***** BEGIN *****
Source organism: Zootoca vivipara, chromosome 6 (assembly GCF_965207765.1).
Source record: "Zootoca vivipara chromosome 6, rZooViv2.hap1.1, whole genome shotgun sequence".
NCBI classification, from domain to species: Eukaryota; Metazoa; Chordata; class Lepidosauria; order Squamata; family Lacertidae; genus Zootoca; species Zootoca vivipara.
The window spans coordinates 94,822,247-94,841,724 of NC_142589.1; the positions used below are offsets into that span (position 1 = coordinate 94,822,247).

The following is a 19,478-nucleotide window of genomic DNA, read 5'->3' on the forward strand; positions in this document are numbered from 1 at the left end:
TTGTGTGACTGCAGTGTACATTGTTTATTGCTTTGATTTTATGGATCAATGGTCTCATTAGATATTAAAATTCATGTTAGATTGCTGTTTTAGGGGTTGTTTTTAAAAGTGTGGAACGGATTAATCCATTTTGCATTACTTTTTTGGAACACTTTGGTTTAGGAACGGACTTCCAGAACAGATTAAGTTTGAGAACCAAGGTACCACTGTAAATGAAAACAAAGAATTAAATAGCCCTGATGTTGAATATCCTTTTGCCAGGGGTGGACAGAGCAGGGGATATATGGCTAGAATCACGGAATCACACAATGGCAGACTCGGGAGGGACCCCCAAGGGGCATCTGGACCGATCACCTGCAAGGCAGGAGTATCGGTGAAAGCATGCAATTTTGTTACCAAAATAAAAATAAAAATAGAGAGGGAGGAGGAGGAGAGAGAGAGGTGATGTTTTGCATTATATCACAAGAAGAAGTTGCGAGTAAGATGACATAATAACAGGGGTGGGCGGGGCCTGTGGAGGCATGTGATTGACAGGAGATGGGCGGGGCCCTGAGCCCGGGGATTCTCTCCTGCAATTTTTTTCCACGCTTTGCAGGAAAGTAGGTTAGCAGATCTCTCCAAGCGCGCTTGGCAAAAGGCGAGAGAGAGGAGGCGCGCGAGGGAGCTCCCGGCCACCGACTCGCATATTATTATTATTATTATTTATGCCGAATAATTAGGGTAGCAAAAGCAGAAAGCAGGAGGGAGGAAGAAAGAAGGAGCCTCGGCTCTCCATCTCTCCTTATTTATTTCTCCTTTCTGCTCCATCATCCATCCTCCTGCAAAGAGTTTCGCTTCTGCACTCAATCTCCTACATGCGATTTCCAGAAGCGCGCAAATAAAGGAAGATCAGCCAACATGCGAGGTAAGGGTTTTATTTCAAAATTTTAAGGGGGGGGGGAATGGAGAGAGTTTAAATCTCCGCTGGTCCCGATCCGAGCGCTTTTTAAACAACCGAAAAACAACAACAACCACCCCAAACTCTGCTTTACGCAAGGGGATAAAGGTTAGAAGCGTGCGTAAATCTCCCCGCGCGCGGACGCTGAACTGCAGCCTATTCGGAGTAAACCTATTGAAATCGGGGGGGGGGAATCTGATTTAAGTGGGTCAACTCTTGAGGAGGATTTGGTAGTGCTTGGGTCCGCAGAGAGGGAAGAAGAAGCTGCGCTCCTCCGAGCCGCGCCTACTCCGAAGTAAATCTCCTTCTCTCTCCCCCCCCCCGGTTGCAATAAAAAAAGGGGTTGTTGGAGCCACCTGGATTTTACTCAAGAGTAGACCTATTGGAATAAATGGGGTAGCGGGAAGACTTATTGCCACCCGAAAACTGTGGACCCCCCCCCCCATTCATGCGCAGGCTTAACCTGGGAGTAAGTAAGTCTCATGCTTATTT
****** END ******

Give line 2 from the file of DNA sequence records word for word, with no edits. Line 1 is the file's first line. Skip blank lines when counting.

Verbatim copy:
Source record: "Zootoca vivipara chromosome 6, rZooViv2.hap1.1, whole genome shotgun sequence".